Ultimately, unwatering the city was a "pretty inconceivable feat," Dupuy admits. Yet, it was accomplished in an amazingly short period of time. "Initially, we thought we would be there about three months," he says. "It did come off a whole lot quicker than everybody thought.
Dupuy attributes the shorter duration to the dedication of the Cajun employees and the pump and equipment vendors who put their hearts and souls into the task. "We called guys off of other jobs and Labor Day vacations, and we made calls at all hours of the day and night," he states. "Not one said 'no'."
Cajun Constructors continues to be actively involved in various phases of the hurricane recovery, including restoration of damaged water and sewer plants, repairing underground pipelines, restoring damaged flood walls around New Orleans, etc. It has even assisted in setting up several FEMA trailer parks established in the Baton Rouge and New Orleans area.
"That's a new market," says Dupuy. "We weren't really in the trailer park business, but they came to us because we knew how to put the infrastructure in place."
Making it livable
Although the flood waters are long since gone, pumps continue to play a key role in returning the hardest hit parts of New Orleans to livable conditions. After the initial emergency had passed, the city put contracts out for bid to supply temporary pumps to lift stations throughout the city. Many of the electric submersible pumps in the lift stations had been damaged or remained without electrical service.
The goal was to restore basic services so residents could move back as quickly as possible. "Once the city got an area cleaned up, they started letting people come back in," notes Johnny Britt, Gulf Coast Region Manager, Thompson Pump. "They wouldn't open an area until it was livable."
Thompson Pump was awarded a contract to supply 17 lift stations with 6-, 8- and 12-in. EnviroPrime diesel-powered trash pumps. Each lift station can support roughly 200 homes or 100 businesses. However, the pumps are largely servicing the FEMA trailer parks now in place.
The size of pump placed is based on historic demand for the particular area. "We look at the chart and see what the performance was of the pumps they had in the hole. Then we compare it to one of our engine-driven portable pumps," Britt explains. The pump is delivered to the lift station, then tied into the force main connected to the treatment plant. Floats are used to kick the pump on and off — whenever the floats reach a certain level, the pump automatically starts up.
Initially, the pumps were contracted to be in place for three months. "They extended the contract and they think we could be there for a while," says Britt. "Before they remove one of our pumps, they have to get power run to the lift station. Once they do that, they test to see if the pumps that are down in the hole are still functional. If so, they remove our pump. If not, they have to pull those pumps out of the lift station and send them to get repaired. That takes a period of time."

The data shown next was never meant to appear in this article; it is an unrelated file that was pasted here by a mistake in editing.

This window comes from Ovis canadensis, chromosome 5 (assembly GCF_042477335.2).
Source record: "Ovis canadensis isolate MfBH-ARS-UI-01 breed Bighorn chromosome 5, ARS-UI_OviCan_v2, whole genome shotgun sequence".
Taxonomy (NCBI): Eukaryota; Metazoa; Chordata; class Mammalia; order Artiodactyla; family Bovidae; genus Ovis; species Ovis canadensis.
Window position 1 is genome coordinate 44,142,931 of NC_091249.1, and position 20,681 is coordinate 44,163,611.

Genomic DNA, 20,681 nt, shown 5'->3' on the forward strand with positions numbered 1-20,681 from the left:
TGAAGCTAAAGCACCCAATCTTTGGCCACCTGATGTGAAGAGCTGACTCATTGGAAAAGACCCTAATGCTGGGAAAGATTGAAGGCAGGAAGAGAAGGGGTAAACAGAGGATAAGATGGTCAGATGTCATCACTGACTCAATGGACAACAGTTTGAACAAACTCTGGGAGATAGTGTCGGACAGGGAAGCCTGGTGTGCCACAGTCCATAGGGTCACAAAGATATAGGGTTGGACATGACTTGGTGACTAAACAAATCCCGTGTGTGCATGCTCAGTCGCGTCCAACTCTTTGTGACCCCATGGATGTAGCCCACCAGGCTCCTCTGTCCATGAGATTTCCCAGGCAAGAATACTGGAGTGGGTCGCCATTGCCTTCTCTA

Keeping the diesel-powered pumps in operation over several months requires constant diligence. "As part of the contract, the city requires us to check the pumps at least twice a day," says Britt. "We do it more than that. We want to make sure these things are running."
A crew with a service truck checks the pumps frequently, ensuring they are fueled, serviced and performing properly.
Recently, Thompson was awarded a second contract for 11 pumps to accommodate additional lift stations. The pumps are currently being installed in the Ninth Ward and New Orleans East, which experienced some of the worst damage.
"The areas we're in right now are areas where you can't even drive down because the houses are off their slabs in the road," says Britt. "You could probably go down there right now and still see refrigerators and cars in trees."
Yet, Britt believes the city continues to make progress. "These are old houses," he observes. "If there's a house sitting in the middle of the road, it's not like you can just move it with a bulldozer. Some of these houses might have asbestos material, so cleanup is slower. Or some of them might be contaminated from water or sewage. It's just a lengthy process."
In the meantime, the company continues to put pumps in place as cleanup operations allow. "We still have five or six lift stations to put on line, so that's five or six areas they have still not finished clearing," notes Britt. "As soon as they clear them, they're going to bring in the temporary trailers and they're going to want us to put the pumps there."
He adds, "There's still work to be done, but they're proceeding about as well as anyone could under the conditions."